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Last updated:
August 30, 2000


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The Group B Era

"Rallying has reached a point such that the speed limitation is the profile of the road. If everything goes right for the drivers, there is no more than two or three seconds of difference on a stage. Which means the judge is not the car, the tires, or the drivers - it is the road. They cannot go any faster!"

     - Maurice Guaslard, former head of Michelin's rally program, 1986.

Audi Quattro

Rallying today is growing in leaps and bounds; More manufacturers than ever are taking part in the world rally championship, and even more are participating in various national championships. Last year, 16.5 million people spectated at the 14 rounds of the WRC, the highest live attendance figure of any form of motorsport. The drivers are among the best in the world, and the cars are extremely quick and very entertaining to watch.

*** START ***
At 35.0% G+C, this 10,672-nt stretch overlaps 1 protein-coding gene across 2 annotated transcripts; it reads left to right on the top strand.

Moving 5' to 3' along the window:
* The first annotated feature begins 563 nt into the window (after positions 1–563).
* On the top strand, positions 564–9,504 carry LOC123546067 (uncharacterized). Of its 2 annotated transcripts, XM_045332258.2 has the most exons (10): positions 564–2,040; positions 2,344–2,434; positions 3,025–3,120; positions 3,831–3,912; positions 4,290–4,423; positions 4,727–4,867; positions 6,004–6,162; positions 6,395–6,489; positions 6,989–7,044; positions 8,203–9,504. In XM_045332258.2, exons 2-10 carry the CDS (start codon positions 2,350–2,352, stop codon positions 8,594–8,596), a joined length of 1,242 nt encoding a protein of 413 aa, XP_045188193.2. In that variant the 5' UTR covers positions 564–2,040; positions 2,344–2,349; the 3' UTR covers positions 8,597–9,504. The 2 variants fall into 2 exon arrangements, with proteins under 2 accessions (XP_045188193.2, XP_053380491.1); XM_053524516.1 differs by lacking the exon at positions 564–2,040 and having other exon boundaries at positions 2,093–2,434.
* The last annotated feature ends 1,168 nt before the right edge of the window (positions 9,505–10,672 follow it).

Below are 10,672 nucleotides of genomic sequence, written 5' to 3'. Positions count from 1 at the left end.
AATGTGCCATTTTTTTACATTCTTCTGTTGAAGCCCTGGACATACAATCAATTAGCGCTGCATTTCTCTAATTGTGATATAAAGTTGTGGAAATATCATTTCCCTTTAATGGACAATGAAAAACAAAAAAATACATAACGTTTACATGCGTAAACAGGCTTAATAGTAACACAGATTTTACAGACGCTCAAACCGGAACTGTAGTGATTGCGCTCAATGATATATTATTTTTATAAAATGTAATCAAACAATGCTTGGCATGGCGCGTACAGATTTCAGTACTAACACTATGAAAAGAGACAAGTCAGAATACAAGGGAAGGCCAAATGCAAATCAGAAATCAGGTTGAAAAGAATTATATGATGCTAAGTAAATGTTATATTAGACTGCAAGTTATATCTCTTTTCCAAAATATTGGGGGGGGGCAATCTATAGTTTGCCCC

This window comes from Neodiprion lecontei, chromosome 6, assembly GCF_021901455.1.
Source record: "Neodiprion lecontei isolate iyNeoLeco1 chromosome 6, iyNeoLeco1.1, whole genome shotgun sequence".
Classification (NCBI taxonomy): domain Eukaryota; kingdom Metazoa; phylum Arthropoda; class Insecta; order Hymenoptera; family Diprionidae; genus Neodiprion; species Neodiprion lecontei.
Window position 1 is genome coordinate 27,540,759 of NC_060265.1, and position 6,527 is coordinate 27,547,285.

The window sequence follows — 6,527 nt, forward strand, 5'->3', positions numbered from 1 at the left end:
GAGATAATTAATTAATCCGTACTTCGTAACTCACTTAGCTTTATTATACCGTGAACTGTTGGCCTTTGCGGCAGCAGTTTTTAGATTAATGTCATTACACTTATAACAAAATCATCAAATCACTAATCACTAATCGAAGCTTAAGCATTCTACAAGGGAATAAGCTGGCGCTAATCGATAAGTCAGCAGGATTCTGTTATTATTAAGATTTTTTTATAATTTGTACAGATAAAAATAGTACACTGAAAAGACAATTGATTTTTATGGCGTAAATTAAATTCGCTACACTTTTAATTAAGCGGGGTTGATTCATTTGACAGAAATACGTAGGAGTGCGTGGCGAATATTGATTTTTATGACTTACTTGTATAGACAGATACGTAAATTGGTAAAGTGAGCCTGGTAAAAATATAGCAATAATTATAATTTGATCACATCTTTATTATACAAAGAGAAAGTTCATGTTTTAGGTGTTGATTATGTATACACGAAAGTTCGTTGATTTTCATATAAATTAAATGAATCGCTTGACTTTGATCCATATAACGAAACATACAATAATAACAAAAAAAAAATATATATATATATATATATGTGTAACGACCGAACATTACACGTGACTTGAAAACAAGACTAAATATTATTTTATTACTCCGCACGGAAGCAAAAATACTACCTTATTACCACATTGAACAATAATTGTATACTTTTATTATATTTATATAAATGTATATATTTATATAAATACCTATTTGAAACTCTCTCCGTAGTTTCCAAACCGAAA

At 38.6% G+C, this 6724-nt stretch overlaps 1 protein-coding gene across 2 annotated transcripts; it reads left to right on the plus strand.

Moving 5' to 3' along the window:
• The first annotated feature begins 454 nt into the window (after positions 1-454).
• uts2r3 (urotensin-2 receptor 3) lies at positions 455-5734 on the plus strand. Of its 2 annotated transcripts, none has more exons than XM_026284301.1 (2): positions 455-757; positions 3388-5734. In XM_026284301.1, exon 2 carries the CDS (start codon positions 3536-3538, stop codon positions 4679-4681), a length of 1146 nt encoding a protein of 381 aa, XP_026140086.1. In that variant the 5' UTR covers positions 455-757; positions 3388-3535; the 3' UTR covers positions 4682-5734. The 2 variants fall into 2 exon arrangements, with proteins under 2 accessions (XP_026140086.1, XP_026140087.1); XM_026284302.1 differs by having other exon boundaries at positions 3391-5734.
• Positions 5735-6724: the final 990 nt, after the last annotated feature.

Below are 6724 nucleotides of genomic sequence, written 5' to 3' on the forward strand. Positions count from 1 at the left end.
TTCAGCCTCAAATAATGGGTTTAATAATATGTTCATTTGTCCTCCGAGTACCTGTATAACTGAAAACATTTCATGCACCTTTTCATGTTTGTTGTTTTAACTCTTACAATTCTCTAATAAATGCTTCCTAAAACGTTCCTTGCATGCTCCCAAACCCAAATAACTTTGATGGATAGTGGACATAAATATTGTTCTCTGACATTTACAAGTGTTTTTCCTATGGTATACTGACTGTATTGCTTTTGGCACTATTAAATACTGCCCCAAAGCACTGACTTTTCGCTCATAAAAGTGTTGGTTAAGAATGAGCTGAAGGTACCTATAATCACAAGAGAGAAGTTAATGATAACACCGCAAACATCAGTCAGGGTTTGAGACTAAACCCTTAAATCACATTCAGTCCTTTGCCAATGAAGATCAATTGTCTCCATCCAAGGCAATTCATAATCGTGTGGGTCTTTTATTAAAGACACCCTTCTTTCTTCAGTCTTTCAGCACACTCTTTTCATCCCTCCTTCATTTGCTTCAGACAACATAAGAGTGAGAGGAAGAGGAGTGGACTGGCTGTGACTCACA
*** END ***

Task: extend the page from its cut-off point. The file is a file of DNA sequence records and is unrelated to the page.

But there was a time when rallying was very different. The early 1980s saw a category created specifically for manufacturers who wanted to show off their engineering capabilities; Group B was born. The Group B rally supercars quickly evolved into 500+ horsepower, four-wheel-drive chest-thumping beasts with space frames, kevlar bodywork, and many other high-tech pieces. The cars reached a point where many wondered if the cars had reached a point where the drivers could not fully control them. For instance, the Lancia Delta S4 could accelerate from 0 to 100 km/h in 2.3 seconds on a gravel road. Henri Toivonen drove an S4 around Estoril, the Portuguese Grand Prix circuit, so quickly that he would have qualified sixth for the 1986 Portuguese Grand Prix. Nigel Mansell sampled a Peugeot 205 T16 and said it could out-accelerate his F1 car. And, perhaps most impressive (frightening?), the driver's reaction times were cut in half compared with previous rally cars. The Group B rally cars and their pilots were the stuff of which legends are made.

This is their story.

Questions? Comments? Corrections? Mail me.

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